EAST RUTHERFORD, N.J. – Lorenzo Carter enjoyed much team and individual success at the University of Georgia, but he is not interested in recreating his collegiate career in the NFL, especially when it entails defending the Arizona Cardinals' atypical offense.
Carter and his defensive teammates on the Giants will shoulder that task tomorrow, when the teams meet in MetLife Stadium. The 2-4 Giants have lost two consecutive games, while the 2-3-1 Cardinals won their last two.
First-year coach Kliff Kingsbury joined Arizona from Texas Tech, where in each of his six seasons the Red Raiders were ranked among the top 10 in the country in passing yards and in the top 20 in total yards. Kingsbury has brought his fast-paced, no huddle, wideout-heavy attack to the NFL and he even has last year's Heisman Trophy winner, Kyler Murray, to run it.
Opposing defenders face a significant challenge trying to stop it.
Carter was asked if it's "nice to get back to college."
"No, it's not," he said. "Definitely would prefer a pro-style offense with a little less RPOs (run/pass options) and reads. But it is what it is. It's nothing new. I played it in college. It's just going to revert back to those rules, making sure we play sound defense and just follow your rules."
"It's kind of more of a college feel to it where guys are on the ball and they've got the spread on," linebacker Alec Ogletree said. "They make you defend the whole field - screen to the right, then come back, screen to the left, screen to the middle - all kinds of stuff that they do. So, it takes a lot of eye discipline and making sure guys are in the right positions."
That will be particularly true when monitoring Murray, the first overall selection in this year's NFL Draft. (The Giants' Daniel Jones was No. 6, and this will be the first showdown this season of rookie quarterbacks.)
Murray is the first player in NFL history with at least 20 completions in each of his first six games. He has thrown for more than 300 yards in half of those games. Murray has also run for 238 yards and a 6.1-yard average and is responsible for nine touchdowns (seven throwing, two running).
"I think our guys are excited about this challenge, a quarterback that's really dynamic," defensive coordinator James Bettcher said. "I have spent 10 games playing against Russell Wilson in Seattle (during five seasons on Arizona's staff), so I have seen some guys like this that can buy time with their feet who are accurate and can deliver the ball on time and on schedule, then create some off-schedule plays. They've created a good amount of explosives in the pass game off of that. Also, the read option, there's designed quarterback runs where he is running it and there's other plays where he is reading the scheme of the defense, tucking the ball and carrying it or giving it. It's going to be a great challenge for our guys."
Linebacker Markus Golden, who leads the Giants with 5.0 sacks, is another former Cardinal who has experience trying to stop the versatile and prolific Wilson.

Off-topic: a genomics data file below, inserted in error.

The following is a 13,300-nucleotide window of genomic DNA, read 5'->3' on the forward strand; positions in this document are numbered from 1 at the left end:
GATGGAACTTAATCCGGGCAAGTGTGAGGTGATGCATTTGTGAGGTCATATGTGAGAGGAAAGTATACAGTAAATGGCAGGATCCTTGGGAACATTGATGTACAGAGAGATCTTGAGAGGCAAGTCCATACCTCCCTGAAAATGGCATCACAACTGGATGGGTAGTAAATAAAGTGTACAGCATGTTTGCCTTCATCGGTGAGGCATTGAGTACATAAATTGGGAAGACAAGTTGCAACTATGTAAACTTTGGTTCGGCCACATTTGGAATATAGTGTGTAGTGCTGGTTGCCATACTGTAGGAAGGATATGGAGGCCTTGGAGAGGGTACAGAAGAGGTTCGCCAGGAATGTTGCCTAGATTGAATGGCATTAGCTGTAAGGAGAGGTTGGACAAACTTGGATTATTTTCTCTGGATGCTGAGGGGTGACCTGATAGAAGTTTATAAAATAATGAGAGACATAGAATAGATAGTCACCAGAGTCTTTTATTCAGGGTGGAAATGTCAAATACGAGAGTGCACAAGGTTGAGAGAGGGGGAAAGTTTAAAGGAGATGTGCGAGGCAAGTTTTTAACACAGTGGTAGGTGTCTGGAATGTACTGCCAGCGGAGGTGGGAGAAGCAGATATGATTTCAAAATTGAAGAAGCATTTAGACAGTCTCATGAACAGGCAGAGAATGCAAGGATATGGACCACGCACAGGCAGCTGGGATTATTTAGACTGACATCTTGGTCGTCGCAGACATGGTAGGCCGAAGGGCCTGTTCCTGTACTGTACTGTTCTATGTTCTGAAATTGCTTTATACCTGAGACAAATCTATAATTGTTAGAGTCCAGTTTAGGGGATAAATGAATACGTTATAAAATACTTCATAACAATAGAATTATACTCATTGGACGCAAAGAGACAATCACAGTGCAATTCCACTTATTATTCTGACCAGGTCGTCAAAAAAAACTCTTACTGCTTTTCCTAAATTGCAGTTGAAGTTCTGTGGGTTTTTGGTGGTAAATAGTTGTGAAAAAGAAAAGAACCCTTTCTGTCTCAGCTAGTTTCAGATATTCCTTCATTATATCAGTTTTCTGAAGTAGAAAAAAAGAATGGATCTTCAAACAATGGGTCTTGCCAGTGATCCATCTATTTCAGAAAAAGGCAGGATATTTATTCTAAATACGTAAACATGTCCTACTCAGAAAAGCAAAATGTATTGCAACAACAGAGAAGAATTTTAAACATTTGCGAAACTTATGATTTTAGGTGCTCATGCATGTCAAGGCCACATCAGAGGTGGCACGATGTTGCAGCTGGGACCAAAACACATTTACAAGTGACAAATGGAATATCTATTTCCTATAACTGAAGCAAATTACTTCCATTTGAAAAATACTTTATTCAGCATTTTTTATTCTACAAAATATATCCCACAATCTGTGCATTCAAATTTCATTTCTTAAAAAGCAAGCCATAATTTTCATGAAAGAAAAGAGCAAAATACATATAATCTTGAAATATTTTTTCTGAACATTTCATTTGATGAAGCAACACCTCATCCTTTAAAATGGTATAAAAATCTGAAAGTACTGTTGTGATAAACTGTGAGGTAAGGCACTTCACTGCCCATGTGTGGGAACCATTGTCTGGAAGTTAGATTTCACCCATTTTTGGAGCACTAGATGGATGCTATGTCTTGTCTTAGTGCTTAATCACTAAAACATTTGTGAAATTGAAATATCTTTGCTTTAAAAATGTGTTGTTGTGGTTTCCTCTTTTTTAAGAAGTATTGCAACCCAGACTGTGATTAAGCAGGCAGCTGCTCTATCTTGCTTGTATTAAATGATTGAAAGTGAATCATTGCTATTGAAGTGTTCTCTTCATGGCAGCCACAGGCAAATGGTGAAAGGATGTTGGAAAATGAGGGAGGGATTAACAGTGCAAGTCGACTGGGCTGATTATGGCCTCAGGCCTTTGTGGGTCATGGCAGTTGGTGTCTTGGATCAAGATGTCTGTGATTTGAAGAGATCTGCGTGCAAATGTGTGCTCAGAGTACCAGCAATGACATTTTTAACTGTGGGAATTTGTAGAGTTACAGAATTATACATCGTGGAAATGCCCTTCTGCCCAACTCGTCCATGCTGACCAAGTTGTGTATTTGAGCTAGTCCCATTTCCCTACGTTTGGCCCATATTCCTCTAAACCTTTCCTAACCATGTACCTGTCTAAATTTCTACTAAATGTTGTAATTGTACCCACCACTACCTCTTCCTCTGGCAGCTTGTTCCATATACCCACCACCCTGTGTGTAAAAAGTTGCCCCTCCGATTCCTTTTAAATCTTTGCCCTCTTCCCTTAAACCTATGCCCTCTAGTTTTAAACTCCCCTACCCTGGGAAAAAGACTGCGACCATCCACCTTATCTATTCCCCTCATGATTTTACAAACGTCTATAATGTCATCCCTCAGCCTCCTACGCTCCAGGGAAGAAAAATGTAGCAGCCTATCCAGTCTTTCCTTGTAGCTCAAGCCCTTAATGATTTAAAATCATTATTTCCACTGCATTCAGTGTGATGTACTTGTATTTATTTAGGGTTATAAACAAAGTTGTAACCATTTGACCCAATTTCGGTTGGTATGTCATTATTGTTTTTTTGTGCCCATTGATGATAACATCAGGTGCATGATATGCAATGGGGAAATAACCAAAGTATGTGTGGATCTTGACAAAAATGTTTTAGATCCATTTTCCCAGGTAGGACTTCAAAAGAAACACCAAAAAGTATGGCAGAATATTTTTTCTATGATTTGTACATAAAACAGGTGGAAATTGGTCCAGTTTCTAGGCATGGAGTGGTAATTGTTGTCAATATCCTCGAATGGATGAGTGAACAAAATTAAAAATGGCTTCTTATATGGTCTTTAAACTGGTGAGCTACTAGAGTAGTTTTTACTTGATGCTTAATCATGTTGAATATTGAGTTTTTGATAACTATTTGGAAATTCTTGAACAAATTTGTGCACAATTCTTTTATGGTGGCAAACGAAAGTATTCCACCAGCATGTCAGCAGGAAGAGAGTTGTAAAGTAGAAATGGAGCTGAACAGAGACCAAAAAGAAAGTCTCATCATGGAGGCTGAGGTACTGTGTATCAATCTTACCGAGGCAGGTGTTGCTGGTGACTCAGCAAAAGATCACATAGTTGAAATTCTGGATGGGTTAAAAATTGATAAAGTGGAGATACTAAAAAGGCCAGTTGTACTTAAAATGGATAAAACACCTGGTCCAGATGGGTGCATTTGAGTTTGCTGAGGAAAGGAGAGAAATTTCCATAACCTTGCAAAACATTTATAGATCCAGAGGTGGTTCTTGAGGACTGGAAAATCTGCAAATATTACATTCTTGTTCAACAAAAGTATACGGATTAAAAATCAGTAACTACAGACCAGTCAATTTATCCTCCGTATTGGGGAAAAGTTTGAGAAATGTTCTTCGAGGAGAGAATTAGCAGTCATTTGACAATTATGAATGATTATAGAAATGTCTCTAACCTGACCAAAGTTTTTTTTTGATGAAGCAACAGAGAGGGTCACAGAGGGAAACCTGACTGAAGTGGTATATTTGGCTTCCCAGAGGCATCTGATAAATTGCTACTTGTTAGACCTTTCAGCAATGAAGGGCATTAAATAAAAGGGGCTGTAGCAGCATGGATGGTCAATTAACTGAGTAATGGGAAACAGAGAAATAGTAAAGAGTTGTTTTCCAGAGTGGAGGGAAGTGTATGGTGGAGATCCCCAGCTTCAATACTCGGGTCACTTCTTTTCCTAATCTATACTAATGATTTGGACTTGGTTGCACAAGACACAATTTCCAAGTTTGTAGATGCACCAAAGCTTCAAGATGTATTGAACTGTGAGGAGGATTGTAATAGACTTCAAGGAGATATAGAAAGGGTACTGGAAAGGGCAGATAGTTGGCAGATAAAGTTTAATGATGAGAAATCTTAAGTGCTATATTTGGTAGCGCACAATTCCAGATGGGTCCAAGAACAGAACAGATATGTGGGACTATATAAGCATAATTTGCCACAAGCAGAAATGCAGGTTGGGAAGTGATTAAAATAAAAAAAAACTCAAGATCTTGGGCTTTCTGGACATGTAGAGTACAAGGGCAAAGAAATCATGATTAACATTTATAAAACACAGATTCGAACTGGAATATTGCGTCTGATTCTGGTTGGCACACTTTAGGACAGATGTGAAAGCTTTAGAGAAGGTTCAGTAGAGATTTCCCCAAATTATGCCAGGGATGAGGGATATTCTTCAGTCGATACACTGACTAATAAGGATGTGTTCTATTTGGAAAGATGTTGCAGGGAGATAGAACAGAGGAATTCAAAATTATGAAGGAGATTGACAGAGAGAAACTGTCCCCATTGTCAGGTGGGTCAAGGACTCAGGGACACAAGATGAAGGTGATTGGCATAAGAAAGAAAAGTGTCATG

"(Murray) reminds me a little bit of Russell Wilson, but he's probably a little quicker," Golden said. "He's pretty quick. He's like a running back back there playing quarterback, so you're going to have to keep an eye on him and you're going to have to have a game plan to be able to get after him. Everybody is going to have to work together because he's a solid player."
Golden relishes the opportunity to chase one of the NFL's newest stars.
"I'm looking forward to that," he said. "On film, he looks really good. He looks like he's hard to sack out there. When you get a guy like that, you've got to get excited to get out there and run and run them down and get after him. I'm excited. Everybody else is excited, too."
Murray is hardly the only Cardinal the Giants defense must keep grounded. David Johnson is a talented and experienced multipurpose back who leads the team with 298 rushing yards and is second with 41 catches. His backup, Chase Edmonds, is averaging 6.7 yards a carry. Wide receivers Christian Kirk and Damiere Byrd have combined for 57 catches, despite Kirk being inactive the last two weeks with an ankle injury.
And then there's the great Larry Fitzgerald, a 16-year veteran who is second in NFL history with 1,338 receptions – including a team-high 35 this year.
"There is a receiver that is going to wear a gold (Hall of Fame) jacket some day in Larry," Bettcher said. "I have a ton of respect for him."
"He's still playing at a high level for them," said safety Antoine Bethea, who played the previous two seasons for the Cardinals. "Obviously, he's a consummate pro. Obviously, he takes care of himself. Week in and week out, he's still getting the job done."
Tomorrow, the Giants defense will be asked to do the same and stop Murray and Co.
"We need all 11 guys," cornerback Janoris Jenkins said. "We know he's very, very mobile, but he also can make a lot of throws, so we have to stay on our game and just be able to plaster when the play breaks down.
"They play tempo, up tempo. (The challenge is) being able to contain the quarterback, keep them in the pocket, cover his second option and his first option, and just play fast."
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